The Malungeons  According to Joanne



From my research I hope to be able to show that the Malungeons were in fact Portuguese Adventurers who intermixed with the local  Indians in the Carolinas, I believe I can. 

 These families were reported along the Pee Dee River as early as 1725, they may have joined
Christian Priber's 'Paradice', his Utiopa in the Cherokee Indian Town. They were likely ejected after his arrest in 1743 when Chief Attacullaculla  signed an agreement in Charleston  to trade only with the British, return runaway slaves and expel Non-English whites from their territory, in return they received guns, ammunition, and red paint .

From court records found in North Carolina, Arkansas, Tennessee, Indiana, Missouri, Illinois these families from the Pee Dee declared they were Portuguese and in most cases they succeeded.  The Ivey, Halls, Chavis, Shoemake, Bolton, Perkins, Goins, Collins,  Nickens, Dungee,  and others have all been identified as Portuguese in courts, county histories, etc.

In 1848 a journalist from Louisville, Kentucky visited Newman's Ridge where he stayed at the Vardy Inn and  wrote the 'legend of their history' -- and it would appear that Vardy Collins and/or his wife 'Spanish Peggy Gibson' were the possibly the source.  Most researchers assume Vardy was giving the history of his Collins family but it is likely his ancestors were merely  Indians as were many of the other early settlers on Newman's Ridge.  The little Portuguese community on the border of the Carolinas  appears to have started breaking up around 1800 and many had moved west after the War of 1812. 

Judge Lewis Shepherd defended the granddaughter of Solomon Bolton in 1874 and in that trial testimony was given by credible witnessess that Solom Bolton [and people of his race] had been 'called Malungeons' and as Shepherd would tell it later these people came from South Carolina.  In fact Solomon Bolton's father, Spencer Bolton was said to have been born on the Pee Dee River in 1735 which would means his family as well as deeds of the Bass, Perkins, Ivey, etc., can be shown living in the same area that in 1754 showed '50 mixt families' residing. 
Judge Lewis Shepherd tells how these people came over the mountains from South Carolina to Hancock County, Tennessee and spread out from there.

The Lowery of the Lumbee families according to history have Portuguese ancestors and it is said that Tobias Gibson, son of Jordan is also said to have had Portuguese ancestry.  It seems fairly clear to me that the Portuguese settlers who intermixed with one tribe, most likely the Cheraw or Saura, became the 'Lumbee' while just across the line those same families who intermixed with the other tribes, possibly the Catawba, Pee Dee, etc., became known as Redbones. As they moved into Tennessee and intermixed with the Saponi-Occaneechi families of Gibsons, Collins, etc., they became what was described in 1848 as the 'present race of Melungens.'



“No Indians in Bladen County”

About the end of July 1754 Governor Dobbs sailed from England and reached Virginia after a voyage of ten weeks.  For more than a month he was engaged in arranging with Governor Dinwiddie and Governor Sharpe of Maryland the details of a plan of campaign against the french and he reached New Bern only at the close of October.  Immediately on arriving he proceeded to make himself acquainted with the affairs of the province, and called for a militia return.  As indicating the extension of population at that time;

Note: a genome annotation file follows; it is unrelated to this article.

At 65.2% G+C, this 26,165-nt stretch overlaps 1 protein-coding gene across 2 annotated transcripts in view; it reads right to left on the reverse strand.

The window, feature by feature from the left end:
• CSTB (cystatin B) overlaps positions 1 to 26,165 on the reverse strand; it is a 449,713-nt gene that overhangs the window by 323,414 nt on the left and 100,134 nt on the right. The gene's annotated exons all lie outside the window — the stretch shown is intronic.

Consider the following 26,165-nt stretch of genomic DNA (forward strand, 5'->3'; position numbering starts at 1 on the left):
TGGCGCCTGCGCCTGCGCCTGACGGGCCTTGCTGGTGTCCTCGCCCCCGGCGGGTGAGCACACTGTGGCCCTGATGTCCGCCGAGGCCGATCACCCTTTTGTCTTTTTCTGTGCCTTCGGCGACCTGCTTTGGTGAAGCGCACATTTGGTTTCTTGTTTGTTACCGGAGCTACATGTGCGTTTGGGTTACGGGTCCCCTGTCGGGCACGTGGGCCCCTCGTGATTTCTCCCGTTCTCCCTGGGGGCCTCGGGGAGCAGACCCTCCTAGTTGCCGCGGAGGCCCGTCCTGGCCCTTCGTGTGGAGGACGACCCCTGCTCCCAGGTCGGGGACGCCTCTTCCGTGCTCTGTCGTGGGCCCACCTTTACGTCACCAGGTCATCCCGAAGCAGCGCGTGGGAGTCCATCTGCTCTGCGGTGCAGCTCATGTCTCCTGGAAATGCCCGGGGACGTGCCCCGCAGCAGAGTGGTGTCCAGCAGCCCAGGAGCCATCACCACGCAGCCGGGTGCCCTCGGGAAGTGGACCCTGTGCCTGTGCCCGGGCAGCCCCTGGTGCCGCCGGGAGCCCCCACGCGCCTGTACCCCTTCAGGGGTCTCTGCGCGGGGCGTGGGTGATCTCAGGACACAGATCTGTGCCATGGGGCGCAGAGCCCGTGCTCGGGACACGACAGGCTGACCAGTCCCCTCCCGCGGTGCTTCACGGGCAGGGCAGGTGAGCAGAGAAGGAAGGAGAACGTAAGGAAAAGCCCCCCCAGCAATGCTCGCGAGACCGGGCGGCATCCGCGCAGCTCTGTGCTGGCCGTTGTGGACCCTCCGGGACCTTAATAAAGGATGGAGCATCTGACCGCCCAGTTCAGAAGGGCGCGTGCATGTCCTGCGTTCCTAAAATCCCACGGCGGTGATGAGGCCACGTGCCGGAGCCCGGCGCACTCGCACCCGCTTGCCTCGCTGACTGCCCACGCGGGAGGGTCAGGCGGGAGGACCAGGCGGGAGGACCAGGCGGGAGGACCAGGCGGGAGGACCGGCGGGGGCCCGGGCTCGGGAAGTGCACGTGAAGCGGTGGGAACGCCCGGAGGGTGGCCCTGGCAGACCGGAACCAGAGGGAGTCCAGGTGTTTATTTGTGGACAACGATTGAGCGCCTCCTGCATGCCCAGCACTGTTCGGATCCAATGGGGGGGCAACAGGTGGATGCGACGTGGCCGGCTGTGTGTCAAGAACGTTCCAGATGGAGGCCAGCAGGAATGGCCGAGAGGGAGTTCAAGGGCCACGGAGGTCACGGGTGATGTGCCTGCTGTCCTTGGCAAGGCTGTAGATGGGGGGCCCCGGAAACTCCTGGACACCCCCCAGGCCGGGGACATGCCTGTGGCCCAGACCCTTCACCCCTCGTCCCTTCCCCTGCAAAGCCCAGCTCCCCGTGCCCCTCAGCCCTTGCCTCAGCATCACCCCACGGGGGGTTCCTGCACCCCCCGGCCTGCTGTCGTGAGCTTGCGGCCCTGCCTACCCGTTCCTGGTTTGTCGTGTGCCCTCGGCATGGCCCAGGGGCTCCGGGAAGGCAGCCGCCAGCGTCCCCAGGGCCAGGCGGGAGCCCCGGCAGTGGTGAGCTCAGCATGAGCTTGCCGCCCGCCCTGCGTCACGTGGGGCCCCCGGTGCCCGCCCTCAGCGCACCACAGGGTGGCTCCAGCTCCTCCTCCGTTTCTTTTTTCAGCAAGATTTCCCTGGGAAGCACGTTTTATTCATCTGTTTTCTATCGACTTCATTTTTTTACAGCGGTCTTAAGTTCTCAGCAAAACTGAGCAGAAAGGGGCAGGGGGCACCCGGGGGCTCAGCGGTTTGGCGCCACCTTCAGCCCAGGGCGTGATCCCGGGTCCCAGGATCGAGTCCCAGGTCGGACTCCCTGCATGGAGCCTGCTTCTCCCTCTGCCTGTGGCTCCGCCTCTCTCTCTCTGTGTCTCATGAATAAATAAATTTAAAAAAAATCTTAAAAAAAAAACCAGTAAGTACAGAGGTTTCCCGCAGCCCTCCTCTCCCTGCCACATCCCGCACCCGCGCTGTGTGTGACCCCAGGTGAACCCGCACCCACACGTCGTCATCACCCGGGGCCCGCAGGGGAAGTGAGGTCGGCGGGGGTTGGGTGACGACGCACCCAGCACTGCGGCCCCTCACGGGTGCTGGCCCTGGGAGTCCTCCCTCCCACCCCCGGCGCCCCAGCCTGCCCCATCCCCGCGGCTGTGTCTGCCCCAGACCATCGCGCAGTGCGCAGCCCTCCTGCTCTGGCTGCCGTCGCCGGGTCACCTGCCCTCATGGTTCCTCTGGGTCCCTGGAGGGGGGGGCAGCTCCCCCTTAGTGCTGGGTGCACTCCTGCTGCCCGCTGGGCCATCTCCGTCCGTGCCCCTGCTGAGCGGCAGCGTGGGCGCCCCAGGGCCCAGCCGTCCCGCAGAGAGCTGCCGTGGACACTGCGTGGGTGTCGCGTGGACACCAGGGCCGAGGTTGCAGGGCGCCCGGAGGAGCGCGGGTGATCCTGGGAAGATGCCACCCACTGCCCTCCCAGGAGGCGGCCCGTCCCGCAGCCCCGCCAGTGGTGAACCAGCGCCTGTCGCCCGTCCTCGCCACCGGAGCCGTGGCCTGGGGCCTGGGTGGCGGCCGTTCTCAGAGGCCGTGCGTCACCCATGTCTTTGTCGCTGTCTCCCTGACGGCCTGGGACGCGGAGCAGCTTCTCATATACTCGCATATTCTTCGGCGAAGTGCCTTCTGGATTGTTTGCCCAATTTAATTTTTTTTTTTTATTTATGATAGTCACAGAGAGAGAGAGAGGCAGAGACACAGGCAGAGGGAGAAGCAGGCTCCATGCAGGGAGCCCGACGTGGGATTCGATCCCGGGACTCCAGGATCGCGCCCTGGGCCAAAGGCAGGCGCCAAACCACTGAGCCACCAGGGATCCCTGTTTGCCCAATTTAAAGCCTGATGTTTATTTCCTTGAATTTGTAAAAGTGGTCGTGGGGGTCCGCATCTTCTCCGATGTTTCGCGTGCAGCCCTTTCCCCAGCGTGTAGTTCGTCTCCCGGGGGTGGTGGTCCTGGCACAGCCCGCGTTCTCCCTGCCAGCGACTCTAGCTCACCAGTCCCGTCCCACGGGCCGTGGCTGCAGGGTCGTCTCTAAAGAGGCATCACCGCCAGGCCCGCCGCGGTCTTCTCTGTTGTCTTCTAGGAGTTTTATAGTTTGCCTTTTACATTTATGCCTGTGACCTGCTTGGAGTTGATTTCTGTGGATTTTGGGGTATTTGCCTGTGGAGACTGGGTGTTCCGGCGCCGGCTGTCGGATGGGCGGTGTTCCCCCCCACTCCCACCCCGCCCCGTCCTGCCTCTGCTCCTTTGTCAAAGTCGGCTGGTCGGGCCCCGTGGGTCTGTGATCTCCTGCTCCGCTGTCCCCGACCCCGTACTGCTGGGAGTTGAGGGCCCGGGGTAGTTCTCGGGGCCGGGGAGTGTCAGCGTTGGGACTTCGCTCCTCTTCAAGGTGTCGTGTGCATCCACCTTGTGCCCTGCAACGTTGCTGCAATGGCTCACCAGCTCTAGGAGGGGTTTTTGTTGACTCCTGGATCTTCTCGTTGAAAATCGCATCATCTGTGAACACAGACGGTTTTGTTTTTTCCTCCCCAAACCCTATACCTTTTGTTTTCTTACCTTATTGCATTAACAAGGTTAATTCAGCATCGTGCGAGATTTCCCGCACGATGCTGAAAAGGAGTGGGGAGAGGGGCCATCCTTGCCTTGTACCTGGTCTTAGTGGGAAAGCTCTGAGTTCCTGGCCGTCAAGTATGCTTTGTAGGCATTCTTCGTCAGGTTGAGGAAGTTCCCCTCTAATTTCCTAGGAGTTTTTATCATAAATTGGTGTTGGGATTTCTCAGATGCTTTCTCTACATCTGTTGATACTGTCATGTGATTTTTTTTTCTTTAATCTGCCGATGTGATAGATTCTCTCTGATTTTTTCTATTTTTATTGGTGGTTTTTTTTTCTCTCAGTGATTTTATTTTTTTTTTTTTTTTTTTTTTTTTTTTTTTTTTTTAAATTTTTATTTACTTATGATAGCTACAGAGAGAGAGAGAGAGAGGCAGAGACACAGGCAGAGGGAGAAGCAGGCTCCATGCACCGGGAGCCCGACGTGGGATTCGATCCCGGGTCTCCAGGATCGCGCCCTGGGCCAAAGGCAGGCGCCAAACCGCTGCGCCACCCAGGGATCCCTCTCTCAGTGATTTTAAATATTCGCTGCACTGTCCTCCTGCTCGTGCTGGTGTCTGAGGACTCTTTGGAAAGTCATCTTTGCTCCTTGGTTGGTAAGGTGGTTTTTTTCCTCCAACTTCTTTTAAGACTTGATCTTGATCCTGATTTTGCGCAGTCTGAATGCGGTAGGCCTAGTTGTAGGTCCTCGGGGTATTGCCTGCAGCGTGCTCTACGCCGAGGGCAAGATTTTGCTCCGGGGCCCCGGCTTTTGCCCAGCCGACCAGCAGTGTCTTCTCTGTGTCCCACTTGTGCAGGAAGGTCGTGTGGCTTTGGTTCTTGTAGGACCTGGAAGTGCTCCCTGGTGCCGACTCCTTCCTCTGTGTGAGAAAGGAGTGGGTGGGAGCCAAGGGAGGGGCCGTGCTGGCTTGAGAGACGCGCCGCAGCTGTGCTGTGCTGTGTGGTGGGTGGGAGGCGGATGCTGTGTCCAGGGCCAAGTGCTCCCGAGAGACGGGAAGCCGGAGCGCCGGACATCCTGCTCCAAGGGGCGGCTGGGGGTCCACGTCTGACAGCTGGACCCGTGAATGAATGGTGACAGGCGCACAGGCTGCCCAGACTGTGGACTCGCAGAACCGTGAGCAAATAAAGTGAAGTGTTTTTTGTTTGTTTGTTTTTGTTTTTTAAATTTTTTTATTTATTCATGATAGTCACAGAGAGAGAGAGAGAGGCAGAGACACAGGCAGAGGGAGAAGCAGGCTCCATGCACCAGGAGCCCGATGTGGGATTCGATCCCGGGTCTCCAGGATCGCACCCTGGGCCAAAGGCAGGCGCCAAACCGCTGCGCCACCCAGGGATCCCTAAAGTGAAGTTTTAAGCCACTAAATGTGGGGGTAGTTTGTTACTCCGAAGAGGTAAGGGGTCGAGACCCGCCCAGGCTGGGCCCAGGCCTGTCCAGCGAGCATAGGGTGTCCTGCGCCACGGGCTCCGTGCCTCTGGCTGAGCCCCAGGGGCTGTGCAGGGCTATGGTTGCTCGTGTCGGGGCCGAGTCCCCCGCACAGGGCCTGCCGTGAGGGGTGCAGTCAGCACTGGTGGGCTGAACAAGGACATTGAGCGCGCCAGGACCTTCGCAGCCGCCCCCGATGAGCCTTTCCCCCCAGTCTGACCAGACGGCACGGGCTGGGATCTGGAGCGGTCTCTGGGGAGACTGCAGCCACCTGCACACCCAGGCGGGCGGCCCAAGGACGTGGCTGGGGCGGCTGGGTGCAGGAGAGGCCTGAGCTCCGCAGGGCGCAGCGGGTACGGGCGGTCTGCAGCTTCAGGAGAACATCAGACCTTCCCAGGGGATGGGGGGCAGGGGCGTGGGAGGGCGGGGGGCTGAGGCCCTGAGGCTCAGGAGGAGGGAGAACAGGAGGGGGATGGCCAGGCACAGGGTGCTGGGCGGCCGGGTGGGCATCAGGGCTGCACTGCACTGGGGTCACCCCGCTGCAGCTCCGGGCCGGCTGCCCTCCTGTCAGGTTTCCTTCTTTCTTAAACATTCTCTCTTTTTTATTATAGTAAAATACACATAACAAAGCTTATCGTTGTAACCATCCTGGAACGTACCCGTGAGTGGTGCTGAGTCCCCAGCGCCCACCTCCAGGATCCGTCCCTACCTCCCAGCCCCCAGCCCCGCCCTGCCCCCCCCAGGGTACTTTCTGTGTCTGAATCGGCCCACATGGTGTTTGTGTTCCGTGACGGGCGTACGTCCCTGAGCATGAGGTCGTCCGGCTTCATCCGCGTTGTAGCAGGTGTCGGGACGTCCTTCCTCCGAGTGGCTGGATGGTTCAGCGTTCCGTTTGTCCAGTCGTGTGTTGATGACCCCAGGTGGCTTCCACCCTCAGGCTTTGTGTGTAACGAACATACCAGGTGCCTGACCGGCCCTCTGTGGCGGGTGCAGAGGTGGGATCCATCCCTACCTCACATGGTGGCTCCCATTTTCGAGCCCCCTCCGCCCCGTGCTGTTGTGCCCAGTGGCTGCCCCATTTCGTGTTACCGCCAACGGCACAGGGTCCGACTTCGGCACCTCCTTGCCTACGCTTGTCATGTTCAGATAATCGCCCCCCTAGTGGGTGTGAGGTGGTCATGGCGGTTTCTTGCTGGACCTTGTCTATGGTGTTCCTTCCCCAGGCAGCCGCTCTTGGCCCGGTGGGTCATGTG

Bertie reported 720 men for military duty; Northampton 737 men, which was thought to be 200 short; Edgecombe, 1317; Granville 734; Orange 490; Anson, 790, and Rowan 996. At Wilmington, Governor Dobbs found seventy families and at Brunswick twenty.

There were sixteen vessels in the Cape Fear River, while it was estimated that one hundred came in annually.  Eighteen feet of water was reported at the bar.  At Wilmington a good town house had been built and a brick church stood ready for the roof; while at Brunswick the church, also of brick, was not quite so far advanced.  Forts had been begun below Brunswick at Oracoke and at Beaufort.

The Indian war being in progress particular inquiries were made as to the location of Indians in North Carolina.  In Bertie County there were reported a hundred warriors of the Tuscaroras and two hundred women and children.  In Chowan two men and three women and two children.  In Granville County there were the Saponas with fourteen men and fourteen women.  The Meherrins had seven or eight fighting men in Northampton. 

The report concludes; “ These are all the Indians except about eight or ten Mattamuskeet Indians and as many on the island or banks, a total of twenty.” [1]

The reports of the colonel of Bladen County and of Captain William Davis, who had a troop of light horse, both said “no Indians” in that county.  Colonel Rutherford of that county, who was also the receiver-general, added this memorandum; “Drowning Creek, on the head of Little Peedee, fifty families, a mixed crew, a lawless people possess the lands without patent or paying quit rents; shot a surveyor for coming to view vacant lands, being enclosed in great swamps.  Quakers to attend musters or pay as in the northern counties.”